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The Qatar Sussex Stakes

3.00pm Goodwood

Lightning Spear wins the Qatar Sussex Stakes
  • Distance 1m
  • Class 1
  • Group 1
  • Prize money £1,000,000
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The Qatar Sussex Stakes began life in 1841 as a sprint and got nowhere. Failing to capture the public attention, it was uncontested on 25 occasions, including 14 walkovers. Today, having been transformed into a one mile race with Group 1 status – the first race of the season in which the three-year-old and older milers clash at the highest level – it is regarded as Goodwood’s most prestigious race. It rightly earns its place in the QIPCO British Champions Series.

That point is underlined by some of its cast-list. In 2010 it was won by Canford Cliffs, whose trainer said afterwards that Canford Cliffs was the best horse he had ever trained. Even more superlatives were handed out after the 2011 renewal as Frankel inflicted a devastating five-length victory over the defending champion. Just for good measure, the brilliant miler returned to Goodwood in 2012 and became the first horse to win two renewals of the race. Other celebrated winners include Brigadier Gerard, Kris, Giant’s Causeway and Rock Of Gibraltar.

Current leading jockey: Frankie Dettori, 4 wins (1991, 1999, 2001, 2007)
Current leading trainer: Aidan O’Brien, 3 wins (2000, 2002, 2008-9)

Previous winners

Year Horse Jockey Trainer Owner Prize money




No/Draw Horse/Jockey Age Form/Type BHA Rating Weight Trainer Odds


Lightning Spear finally strikes Group 1 target in Sussex

Good things come to those who wait. The connections of Lightning Spear were finally able to celebrate a Group 1 triumph with the seven-year-old as he gained an impressive success in the Qatar Sussex Stakes.

The David Simcock-trained seven-year-old had previously been placed in six Group 1 races without managing to get his head in front – all of them QIPCO British Champions Series races – but the near-misses were forgotten as he swept to a length and a half win under regular rider Oisin Murphy.

In a steadily-run renewal, Jersey Stakes winner Expert Eye chased him home, with Queene Anne runner-up Lord Glitters another half-length further back in third. Without Parole, the 7-4 favourite, beat only one home after being a reluctant leader.

Overall, Lightning Spear had run in Group 1 company 15 times without success, with notable efforts including a short-head second to Rhododendron in the Al Shaqab Lockinge Stakes at Newbury in May.

There were tears of joy and pain for Simcock in the winner’s enclosure after the race. His father died just two days before.

“Sheikh Fahad loves this horse and he will be absolutely delighted. Unfortunately, he can’t be here today, but he’ll be made up,” Simcock said.

“Lightning Spear has done very little wrong apart from win a Group 1 up until now. He is a lovely horse to train and a lot of work goes into him.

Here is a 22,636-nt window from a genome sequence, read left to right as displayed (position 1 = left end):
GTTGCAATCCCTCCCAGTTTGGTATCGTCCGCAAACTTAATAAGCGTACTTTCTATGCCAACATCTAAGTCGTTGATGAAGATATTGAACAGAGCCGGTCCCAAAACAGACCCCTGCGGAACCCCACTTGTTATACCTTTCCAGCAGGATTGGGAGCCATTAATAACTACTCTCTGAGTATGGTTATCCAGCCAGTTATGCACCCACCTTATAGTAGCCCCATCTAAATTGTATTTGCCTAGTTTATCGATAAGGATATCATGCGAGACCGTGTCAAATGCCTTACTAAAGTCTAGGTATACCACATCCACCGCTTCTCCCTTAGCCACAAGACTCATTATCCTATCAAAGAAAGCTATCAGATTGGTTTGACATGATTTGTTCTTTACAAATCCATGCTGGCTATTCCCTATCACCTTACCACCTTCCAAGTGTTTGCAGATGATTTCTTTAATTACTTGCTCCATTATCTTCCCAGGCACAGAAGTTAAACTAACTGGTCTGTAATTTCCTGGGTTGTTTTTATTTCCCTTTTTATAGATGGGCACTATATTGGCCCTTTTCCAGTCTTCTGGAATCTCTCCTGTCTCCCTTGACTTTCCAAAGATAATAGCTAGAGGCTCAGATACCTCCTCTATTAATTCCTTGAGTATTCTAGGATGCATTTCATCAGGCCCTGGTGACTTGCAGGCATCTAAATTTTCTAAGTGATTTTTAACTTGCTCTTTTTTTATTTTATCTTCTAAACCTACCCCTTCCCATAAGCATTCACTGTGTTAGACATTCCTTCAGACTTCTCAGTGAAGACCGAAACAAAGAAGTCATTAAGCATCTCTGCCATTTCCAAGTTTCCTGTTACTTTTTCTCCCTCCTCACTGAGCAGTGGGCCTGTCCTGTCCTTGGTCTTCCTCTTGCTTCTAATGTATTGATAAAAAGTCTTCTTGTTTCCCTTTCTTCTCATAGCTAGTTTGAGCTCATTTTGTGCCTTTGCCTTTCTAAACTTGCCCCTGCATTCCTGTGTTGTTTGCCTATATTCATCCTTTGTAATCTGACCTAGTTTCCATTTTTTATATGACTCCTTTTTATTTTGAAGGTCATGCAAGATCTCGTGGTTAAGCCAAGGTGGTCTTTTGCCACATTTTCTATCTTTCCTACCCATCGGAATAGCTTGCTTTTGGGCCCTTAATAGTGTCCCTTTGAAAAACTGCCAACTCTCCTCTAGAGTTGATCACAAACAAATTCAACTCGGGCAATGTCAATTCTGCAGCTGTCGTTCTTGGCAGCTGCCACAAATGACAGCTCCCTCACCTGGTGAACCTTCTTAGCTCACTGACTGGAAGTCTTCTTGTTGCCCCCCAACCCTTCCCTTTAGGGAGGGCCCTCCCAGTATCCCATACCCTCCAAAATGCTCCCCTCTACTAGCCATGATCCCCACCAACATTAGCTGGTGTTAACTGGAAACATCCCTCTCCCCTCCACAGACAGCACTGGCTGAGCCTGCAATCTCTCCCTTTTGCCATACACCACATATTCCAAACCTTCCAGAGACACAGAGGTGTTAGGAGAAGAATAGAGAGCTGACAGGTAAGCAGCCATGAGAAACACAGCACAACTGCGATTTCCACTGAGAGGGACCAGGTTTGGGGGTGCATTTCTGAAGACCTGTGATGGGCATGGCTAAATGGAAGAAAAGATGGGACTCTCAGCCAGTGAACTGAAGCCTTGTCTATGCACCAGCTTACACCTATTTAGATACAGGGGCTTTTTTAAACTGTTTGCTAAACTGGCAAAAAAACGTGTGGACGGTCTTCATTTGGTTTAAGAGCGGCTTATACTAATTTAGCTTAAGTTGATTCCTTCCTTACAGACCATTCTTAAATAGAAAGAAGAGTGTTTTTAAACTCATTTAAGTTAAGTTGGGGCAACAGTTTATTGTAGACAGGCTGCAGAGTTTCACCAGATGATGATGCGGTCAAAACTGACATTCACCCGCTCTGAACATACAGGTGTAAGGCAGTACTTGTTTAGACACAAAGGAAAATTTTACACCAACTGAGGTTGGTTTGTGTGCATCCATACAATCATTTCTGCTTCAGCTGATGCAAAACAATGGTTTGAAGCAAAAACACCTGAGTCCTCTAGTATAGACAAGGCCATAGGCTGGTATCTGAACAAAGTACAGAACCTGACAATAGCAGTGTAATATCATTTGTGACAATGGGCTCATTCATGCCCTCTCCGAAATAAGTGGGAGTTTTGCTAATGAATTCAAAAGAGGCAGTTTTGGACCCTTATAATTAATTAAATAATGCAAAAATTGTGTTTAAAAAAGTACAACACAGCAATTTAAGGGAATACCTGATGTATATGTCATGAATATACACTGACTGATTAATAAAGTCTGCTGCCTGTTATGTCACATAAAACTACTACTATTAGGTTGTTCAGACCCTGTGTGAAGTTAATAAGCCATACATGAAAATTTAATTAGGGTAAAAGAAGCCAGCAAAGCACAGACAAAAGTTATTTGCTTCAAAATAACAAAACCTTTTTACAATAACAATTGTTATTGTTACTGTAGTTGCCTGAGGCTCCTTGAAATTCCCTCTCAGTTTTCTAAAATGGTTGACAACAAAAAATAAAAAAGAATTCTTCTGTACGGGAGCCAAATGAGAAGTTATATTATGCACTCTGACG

“I am more pleased for the horse than anybody.  He has probably had his knockers, slightly unfairly I feel. I do as I’m told with this horse as Jennie [Simcock’s wife] rides him every day and she does a wonderful job with him. I don’t think Lightning Spear would be here today without her.

“He was quite headstrong and fiery when we got him and now he is just the nicest person and very straightforward to ride.”

David Redvers, racing and bloodstock manager to Sheikh Fahad, said: “From some time ago we felt this was his race, and the way he has been running this year we knew he had a fine chance. The way the race was run suited him.”

He confirmed that Lightning Spear would join the Qatar Bloodstock roster of stallions at his Tweenhills Stud in Gloucestershire, adding: “He’s one of the best-looking horses in racing, he’s won a stallion-making race and he’s by Pivotal.”

Jenny Simcock, fighting back tears of joy, said: “That means everything. I’m spoilt and ride him every day, and he’s a gentleman, a very expressive horse. My children go into his box and feed him Polos and carrots.”

Murphy said: “The pace was slow, but he relaxed, and I got a little bit of cover off James Doyle [on runner-up Expert Eye].

“I never ever get nervous before Group 1s – before the Derby and that I like making fun of the other jockeys – but I was nervous today and down at the start I was trying to hide it. I am over the moon – what a horse! And what a training performance.”


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The Course

You may not have visited this racecourse, just north of Chichester in West Sussex, but you’ll surely have heard of ‘Glorious Goodwood’, the venue’s five-day summer festival.

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The festival forms a central part of the QIPCO British Champions Series, featuring three contrasting races at the end of July – the Qatar Sussex Stakes for Europe’s top milers, the Qatar Goodwood Cup for long-distance ‘stayers’ and the Qatar Nassau Stakes for a select field of fillies.

Horseracing began at Goodwood in 1802, courtesy of the third Duke of Richmond. Not that he was a huge fan. His main aim was to keep the officers of the Sussex Militia entertained.

Today’s course has a complex layout, with a six-furlong straight feeding into a tight right-handed loop catering for longer-distance races. The venue is overlooked by Trundle Iron Age hill fort, acting as an informal grandstand and offering fine views across the whole course.

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